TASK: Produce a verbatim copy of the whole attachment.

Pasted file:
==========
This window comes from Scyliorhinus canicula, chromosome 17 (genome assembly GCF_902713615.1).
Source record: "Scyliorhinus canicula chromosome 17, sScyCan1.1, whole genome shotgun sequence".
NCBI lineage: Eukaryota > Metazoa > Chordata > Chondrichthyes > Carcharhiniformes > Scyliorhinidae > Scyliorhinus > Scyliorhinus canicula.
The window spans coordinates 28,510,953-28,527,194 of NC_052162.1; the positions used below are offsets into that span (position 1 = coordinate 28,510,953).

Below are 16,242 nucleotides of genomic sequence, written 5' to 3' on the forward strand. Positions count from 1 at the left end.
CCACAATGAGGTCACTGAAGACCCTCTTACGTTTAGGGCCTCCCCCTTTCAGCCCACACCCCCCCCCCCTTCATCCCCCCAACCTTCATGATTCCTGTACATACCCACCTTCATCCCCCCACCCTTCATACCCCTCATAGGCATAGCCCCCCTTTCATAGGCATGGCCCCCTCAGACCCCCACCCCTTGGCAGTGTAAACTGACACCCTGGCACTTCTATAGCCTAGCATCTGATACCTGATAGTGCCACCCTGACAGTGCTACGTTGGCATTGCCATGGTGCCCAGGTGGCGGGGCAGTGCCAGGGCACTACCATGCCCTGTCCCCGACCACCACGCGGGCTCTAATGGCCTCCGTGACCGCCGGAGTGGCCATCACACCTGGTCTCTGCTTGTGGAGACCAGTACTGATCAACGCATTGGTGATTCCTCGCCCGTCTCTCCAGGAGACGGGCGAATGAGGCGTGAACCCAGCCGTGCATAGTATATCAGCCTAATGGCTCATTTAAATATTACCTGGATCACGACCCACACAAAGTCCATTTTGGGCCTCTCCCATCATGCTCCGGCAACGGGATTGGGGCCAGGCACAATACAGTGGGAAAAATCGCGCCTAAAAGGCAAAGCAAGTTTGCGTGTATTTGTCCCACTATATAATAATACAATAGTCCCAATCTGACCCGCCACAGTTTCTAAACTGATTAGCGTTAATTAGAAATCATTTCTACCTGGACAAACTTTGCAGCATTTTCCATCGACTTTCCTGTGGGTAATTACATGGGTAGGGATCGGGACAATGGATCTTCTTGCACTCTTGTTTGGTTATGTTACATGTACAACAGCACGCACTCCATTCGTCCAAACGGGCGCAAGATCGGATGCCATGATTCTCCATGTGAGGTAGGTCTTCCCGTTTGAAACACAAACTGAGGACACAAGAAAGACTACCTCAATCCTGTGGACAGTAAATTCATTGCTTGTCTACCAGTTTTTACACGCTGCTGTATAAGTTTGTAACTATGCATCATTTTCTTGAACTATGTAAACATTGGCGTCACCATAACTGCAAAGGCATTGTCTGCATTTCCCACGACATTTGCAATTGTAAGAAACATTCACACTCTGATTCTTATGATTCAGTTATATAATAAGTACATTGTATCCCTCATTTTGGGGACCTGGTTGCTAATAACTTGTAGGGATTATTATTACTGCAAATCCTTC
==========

This window comes from Scyliorhinus canicula, chromosome 17 (genome assembly GCF_902713615.1).
Source record: "Scyliorhinus canicula chromosome 17, sScyCan1.1, whole genome shotgun sequence".
NCBI lineage: Eukaryota > Metazoa > Chordata > Chondrichthyes > Carcharhiniformes > Scyliorhinidae > Scyliorhinus > Scyliorhinus canicula.
The window spans coordinates 28,510,953-28,527,194 of NC_052162.1; the positions used below are offsets into that span (position 1 = coordinate 28,510,953).

Below are 16,242 nucleotides of genomic sequence, written 5' to 3' on the forward strand. Positions count from 1 at the left end.
CCACAATGAGGTCACTGAAGACCCTCTTACGTTTAGGGCCTCCCCCTTTCAGCCCACACCCCCCCCCCCTTCATCCCCCCAACCTTCATGATTCCTGTACATACCCACCTTCATCCCCCCACCCTTCATACCCCTCATAGGCATAGCCCCCCTTTCATAGGCATGGCCCCCTCAGACCCCCACCCCTTGGCAGTGTAAACTGACACCCTGGCACTTCTATAGCCTAGCATCTGATACCTGATAGTGCCACCCTGACAGTGCTACGTTGGCATTGCCATGGTGCCCAGGTGGCGGGGCAGTGCCAGGGCACTACCATGCCCTGTCCCCGACCACCACGCGGGCTCTAATGGCCTCCGTGACCGCCGGAGTGGCCATCACACCTGGTCTCTGCTTGTGGAGACCAGTACTGATCAACGCATTGGTGATTCCTCGCCCGTCTCTCCAGGAGACGGGCGAATGAGGCGTGAACCCAGCCGTGCATAGTATATCAGCCTAATGGCTCATTTAAATATTACCTGGATCACGACCCACACAAAGTCCATTTTGGGCCTCTCCCATCATGCTCCGGCAACGGGATTGGGGCCAGGCACAATACAGTGGGAAAAATCGCGCCTAAAAGGCAAAGCAAGTTTGCGTGTATTTGTCCCACTATATAATAATACAATAGTCCCAATCTGACCCGCCACAGTTTCTAAACTGATTAGCGTTAATTAGAAATCATTTCTACCTGGACAAACTTTGCAGCATTTTCCATCGACTTTCCTGTGGGTAATTACATGGGTAGGGATCGGGACAATGGATCTTCTTGCACTCTTGTTTGGTTATGTTACATGTACAACAGCACGCACTCCATTCGTCCAAACGGGCGCAAGATCGGATGCCATGATTCTCCATGTGAGGTAGGTCTTCCCGTTTGAAACACAAACTGAGGACACAAGAAAGACTACCTCAATCCTGTGGACAGTAAATTCATTGCTTGTCTACCAGTTTTTACACGCTGCTGTATAAGTTTGTAACTATGCATCATTTTCTTGAACTATGTAAACATTGGCGTCACCATAACTGCAAAGGCATTGTCTGCATTTCCCACGACATTTGCAATTGTAAGAAACATTCACACTCTGATTCTTATGATTCAGTTATATAATAAGTACATTGTATCCCTCATTTTGGGGACCTGGTTGCTAATAACTTGTAGGGATTATTATTACTGCAAATCCTTC